Additional info Glomerulus
Glomerulus structure

The glomerulus is a component of the kidney nephrons, its role is to filter the blood and form the waste product (urine). The glomerulus consists of a network of capillaries which increases the surface area. It is surrounded by the Bowman's capsule. Together these two components form the Renal corpuscle [31]. The glomerulus is composed of the glomerular basement membrane (GBM) which lies between podocytes and endothelial cells. The GBM is made up of type IV collagen, nidogen, heparan sulfate proteoglycan and laminin [32]. Mutations associated with any of these components will cause defects in renal filtration. Diseases associated with the Glomerulus will form scarring or swelling damaging the lining, this can interfere with the filtration of waste products form the kidney. Thus a build up of waste products may occur resulting in more life threatening conditions. [33]

Normal Glomeruli showing the Glomerular Basement Membrane



Alport syndrome

Retinopathy in X-linked Alport Syndrome

Alport syndrome is charcaterised genetically and clincally as a heterogenous nephropathy. There are several types including; X-linked (most common) with an incidence of 80% diagnosed with the syndrome, autosomal recessive is 15% and autosomal dominant is 5% [35]. It occurs due to mutations in the collagen,type IV, alpha5 (COL4A5) gene as a result of an X-lined semidominant condition. The COL4A5 gene encodes for type IV collagen and is responsible for one of six subunits which then form networks that contribute to the structure of the basement membrane.[36] A more severe affects occurs among males compared to females. Autosomal recessive mutations in COL4A3 or COL4A4 are seen in less than 10% of patients. Although in this form both genders are affected severely[37]. Incidence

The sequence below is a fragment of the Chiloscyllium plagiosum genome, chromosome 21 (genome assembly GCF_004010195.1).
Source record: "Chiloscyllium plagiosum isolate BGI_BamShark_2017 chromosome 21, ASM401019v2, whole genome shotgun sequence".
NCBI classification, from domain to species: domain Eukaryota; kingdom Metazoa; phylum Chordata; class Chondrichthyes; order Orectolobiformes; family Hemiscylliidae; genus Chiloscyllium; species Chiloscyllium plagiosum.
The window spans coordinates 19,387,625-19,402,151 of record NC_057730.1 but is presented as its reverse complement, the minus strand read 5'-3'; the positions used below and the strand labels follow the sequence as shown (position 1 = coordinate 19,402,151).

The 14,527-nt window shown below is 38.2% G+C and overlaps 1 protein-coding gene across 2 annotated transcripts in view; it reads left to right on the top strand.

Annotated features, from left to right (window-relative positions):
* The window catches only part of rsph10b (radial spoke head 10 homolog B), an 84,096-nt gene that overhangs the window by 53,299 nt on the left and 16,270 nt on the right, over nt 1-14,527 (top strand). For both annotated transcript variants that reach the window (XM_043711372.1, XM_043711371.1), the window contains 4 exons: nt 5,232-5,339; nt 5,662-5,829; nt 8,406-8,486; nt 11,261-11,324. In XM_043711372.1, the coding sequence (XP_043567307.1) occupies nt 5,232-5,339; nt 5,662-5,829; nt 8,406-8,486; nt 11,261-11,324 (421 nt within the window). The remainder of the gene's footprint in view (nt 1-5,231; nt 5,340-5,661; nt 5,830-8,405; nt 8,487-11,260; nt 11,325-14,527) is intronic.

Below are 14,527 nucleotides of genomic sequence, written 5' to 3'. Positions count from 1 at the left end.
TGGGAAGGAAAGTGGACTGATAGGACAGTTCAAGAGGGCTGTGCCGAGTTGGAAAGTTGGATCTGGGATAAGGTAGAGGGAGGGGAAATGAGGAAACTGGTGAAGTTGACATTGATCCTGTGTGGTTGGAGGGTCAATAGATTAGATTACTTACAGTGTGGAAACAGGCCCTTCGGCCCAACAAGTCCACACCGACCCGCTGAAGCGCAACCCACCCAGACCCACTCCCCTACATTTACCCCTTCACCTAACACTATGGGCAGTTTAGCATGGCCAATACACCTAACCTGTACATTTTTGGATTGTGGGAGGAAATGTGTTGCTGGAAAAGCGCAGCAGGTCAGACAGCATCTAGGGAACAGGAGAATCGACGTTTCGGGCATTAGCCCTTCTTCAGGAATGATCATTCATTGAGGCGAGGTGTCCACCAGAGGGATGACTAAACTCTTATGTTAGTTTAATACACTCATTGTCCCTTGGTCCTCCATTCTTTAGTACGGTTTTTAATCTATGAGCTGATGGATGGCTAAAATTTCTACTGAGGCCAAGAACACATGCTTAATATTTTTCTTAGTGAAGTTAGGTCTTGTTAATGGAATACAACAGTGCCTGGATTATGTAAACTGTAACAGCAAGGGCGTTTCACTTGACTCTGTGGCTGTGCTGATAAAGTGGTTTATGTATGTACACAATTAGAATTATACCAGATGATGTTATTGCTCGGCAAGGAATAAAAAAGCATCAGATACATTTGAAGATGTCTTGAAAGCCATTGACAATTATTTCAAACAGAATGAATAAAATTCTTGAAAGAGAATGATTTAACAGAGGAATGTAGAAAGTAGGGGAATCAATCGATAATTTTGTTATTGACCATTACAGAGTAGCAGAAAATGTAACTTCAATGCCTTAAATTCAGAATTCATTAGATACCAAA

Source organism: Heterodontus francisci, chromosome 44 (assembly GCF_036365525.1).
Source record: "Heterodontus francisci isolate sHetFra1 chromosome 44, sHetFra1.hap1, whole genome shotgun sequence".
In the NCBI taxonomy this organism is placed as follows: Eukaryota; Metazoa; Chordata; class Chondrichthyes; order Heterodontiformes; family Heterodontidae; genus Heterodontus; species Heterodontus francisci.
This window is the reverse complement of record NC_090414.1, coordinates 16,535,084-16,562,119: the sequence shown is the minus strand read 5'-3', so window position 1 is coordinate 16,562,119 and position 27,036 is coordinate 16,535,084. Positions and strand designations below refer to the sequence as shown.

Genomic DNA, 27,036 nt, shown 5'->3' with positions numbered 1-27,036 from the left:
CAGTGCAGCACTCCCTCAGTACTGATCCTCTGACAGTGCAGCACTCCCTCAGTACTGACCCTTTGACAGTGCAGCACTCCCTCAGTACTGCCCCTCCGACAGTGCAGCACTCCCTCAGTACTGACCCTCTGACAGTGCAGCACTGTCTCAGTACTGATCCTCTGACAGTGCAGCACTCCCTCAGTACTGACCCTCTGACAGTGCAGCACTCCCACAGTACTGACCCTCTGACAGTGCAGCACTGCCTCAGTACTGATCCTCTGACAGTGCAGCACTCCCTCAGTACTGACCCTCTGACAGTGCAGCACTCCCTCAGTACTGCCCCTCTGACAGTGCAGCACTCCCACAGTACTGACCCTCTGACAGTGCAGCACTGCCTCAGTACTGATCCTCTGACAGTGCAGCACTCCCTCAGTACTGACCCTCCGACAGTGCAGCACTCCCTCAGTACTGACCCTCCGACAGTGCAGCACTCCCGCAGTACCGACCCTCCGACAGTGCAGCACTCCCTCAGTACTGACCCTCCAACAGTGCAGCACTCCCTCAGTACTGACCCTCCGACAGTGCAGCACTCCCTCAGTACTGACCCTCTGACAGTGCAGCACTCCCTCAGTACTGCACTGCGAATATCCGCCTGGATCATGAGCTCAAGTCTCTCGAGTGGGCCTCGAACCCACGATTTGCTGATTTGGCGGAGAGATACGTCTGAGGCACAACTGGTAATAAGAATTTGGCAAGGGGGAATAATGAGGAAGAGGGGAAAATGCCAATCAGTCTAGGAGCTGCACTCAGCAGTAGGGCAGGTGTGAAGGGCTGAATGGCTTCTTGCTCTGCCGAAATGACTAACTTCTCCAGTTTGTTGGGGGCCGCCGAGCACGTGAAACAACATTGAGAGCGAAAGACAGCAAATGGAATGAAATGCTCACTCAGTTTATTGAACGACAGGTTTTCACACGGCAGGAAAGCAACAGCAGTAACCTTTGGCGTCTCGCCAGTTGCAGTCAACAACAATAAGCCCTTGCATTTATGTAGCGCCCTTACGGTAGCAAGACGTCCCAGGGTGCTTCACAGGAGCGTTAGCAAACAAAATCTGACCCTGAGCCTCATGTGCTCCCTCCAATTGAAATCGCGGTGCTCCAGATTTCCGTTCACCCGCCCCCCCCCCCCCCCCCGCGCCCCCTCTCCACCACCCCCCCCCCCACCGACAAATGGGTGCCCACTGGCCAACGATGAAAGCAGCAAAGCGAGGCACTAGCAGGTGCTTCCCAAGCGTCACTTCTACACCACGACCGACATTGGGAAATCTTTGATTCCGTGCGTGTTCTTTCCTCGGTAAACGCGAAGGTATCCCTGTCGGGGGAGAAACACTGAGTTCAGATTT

The clinical manifestations that may occur as a result of the syndrome include; hematuria, renal failure, hearing loss, renal flecks and lenticonus[38].

Genetic testing is highly recommended as the best form of diagnosis for patients. Treatment involves renin-angiotensin system blockade to treat autosomal recessive and male x-linked Alport syndrome individuals[39]. To manage the disease there is great focus on preventing kidney failure. For patients progressing to final stages of kidney failure, transplants are advised.

Thin Basement Membrane Neuropathy

Thin Glomerular Basement Membrane

Thin basement membrane disease (TBMD) also known as benign familial hematuria or thin basement nephropathy, commonly causes hematuria (urine containing red blood cells). The condition causes diffuse thinning of the glomerular basement membrane in the kidney’s. It is a disorder that affects 1% of the population and it’s the most common inherited disorder[40]. There is some evidence to suggest that abnormalities of the basement membrane occur due to defects in type IV collagen genes COL4A3 & COL4A4. These genes are responsible for encoding alpha-3 & alpha-4 chains which are essential components in the manufacturing of type IV collagen. The disorder may occur in conjunction with Allport syndrome or IgA Nephropathy [41]. Individuals affected by the disorder generally have normal functioning kidney’s, although some adults may develop renal failure. In most cases it is often seen in patients who have a family history of hematuria. [42]